Window shopping for a car loan pays off

You just found your Dream Car. You told the salesman you'll take it, and he happily leads you into an office near the showroom. Here, another employee at the dealership tells you he'll be glad to arrange financing.

At this point, you should leave - at least long enough to do a little of your own shopping for the car loan.

The dealer may have an arrangement with a local bank to provide financing to its customers, but if you take this loan, you'll probably end up paying the highest possible interest rate, unless you're getting some sort of discounted rate.

With car sales continuing to show strength, there are no rebate programs these days; dealer prices are firm (some even charge $1,000 or so extra on the most popular models); and there are few, if any, cut-rate auto loans. Some dealers that are offering a below-market annual percentage rate (APR) may only be using it to push slow-selling models out the door.

In the Boston area, interest rates are running in the 14 to 15 percent range, with some lenders charging as much as 17 percent. At the same time, a few dealers or dealer associations are advertising special rates of 10.1 percent or lower. Usually, these lower rates are made possible because the dealer or the association is paying part of the difference between what the bank gets at the higher rate and the lower rate the consumer is paying.

Before you start looking for financing, however, look for the car. If you start out trying to get the cheapest interest rate from a dealer, you may end up paying more than you want for the car, because it has been loaded up with costly options to boost the dealer's profit. So, first look for the best purchase price of the car you like, get the options you want, do whatever haggling you can over the new car's price or the trade-in for your old car, then look into financing.

If you haven't bought a new car in several years, you'll be making some discoveries - apart from the price (''Such a little car for that big price''). First, to make the payments on that big price affordable, most loans are repaid over 48 months instead of 36. You can even get a 60-month repayment schedule. But if you can afford larger monthly payments or make a big down payment, you'll come out way ahead with a shorter term. An $8,000 loan at 15 percent will be be about $50 cheaper on a monthly basis if you pay it off in 48 months. But that loan will cost you $800 more than if you had taken the 36-month term.

When the dealer or your banker starts throwing his rates around, make sure you are both talking about the same thing. You want it quoted as an APR. This rate gives you credit for repaying the loan by figuring that the balance on the loan gets smaller as you pay it down, and building in a lower interest rate as time progresses.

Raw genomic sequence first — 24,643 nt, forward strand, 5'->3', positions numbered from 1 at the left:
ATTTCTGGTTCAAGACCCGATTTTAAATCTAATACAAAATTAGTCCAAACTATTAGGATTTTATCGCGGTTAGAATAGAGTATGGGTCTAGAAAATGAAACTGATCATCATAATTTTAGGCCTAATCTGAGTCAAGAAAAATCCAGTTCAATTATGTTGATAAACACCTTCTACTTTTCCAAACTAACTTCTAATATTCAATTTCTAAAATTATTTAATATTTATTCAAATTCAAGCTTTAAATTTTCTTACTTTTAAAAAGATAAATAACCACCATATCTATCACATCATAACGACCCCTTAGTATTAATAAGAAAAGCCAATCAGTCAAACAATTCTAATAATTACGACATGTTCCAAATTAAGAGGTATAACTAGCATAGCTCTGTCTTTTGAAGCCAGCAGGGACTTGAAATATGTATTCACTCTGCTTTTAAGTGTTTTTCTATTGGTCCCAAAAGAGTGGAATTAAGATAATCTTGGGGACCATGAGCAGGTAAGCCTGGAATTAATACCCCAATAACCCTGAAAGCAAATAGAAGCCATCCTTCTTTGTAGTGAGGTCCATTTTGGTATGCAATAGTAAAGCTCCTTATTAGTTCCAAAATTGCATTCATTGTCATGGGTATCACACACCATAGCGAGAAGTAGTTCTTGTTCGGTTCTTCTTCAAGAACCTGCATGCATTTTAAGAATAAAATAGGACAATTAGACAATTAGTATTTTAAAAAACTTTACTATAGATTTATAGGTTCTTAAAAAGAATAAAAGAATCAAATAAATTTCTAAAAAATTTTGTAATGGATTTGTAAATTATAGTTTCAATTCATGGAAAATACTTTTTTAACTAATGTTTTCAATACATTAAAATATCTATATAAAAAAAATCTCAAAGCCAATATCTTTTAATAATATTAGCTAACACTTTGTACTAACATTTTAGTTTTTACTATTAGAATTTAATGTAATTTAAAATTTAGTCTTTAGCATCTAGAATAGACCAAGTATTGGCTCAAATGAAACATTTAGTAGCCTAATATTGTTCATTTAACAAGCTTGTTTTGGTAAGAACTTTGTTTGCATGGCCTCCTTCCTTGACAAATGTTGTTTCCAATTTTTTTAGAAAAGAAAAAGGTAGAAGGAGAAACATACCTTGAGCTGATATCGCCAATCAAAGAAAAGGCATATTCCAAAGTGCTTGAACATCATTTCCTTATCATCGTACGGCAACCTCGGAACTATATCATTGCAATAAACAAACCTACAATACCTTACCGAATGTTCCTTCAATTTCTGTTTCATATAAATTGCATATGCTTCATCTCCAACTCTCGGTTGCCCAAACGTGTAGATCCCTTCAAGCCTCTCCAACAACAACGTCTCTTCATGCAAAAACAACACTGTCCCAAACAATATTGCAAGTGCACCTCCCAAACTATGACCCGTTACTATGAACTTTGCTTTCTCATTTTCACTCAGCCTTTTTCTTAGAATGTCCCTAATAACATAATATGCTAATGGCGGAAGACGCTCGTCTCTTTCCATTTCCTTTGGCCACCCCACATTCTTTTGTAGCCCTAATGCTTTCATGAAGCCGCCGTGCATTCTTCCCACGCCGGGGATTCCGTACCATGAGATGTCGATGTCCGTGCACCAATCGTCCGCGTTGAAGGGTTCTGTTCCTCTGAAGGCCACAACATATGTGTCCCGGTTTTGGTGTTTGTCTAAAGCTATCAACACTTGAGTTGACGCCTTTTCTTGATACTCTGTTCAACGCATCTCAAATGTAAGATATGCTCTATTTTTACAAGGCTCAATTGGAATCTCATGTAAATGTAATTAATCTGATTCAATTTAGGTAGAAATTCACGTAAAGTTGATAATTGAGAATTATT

The rate is the number you will want when you're calling around to banks, savings-and-loans, credit unions, or finance companies (in a pinch) to compare rates. If you have a longstanding relationship with a bank or S&L or are in a credit union, you'll probably get the best deal there. You may even have a bit shaved off the APR if you are already a customer.

Apart from relatives, there are at least a couple of other places you may be able to borrow from: yourself and your life insurance policy.

If you have all or nearly all of the purchase price in a fairly liquid form, like a money market fund or certificates of deposit about to mature soon, you'll be better off borrowing from yourself. If you do this, however, try to repay yourself every month as if you were paying a loan. If you can manage it, have the payments include the interest you are losing by not having all the money on deposit.

If you have had a whole life insurance policy for some time, you may be able to borrow a substantial part of the car's price from that policy. For many years , the interest rates on these loans were in the dirt-cheap range, but some companies have started to raise these rates somewhat, and some have only raised the rates on newer policies.

Speaking of insurance, you probably don't need credit life insurance, which guarantees to pay off the loan if you die before the end of the term. If you already have a life insurance policy of your own or sufficient group term coverage through your employer, you don't need credit life, even though some dealers or lenders will try to hint that it is required. If you really need extra insurance to cover the car loan, go out and find the cheapest five-year renewable term policy you can.

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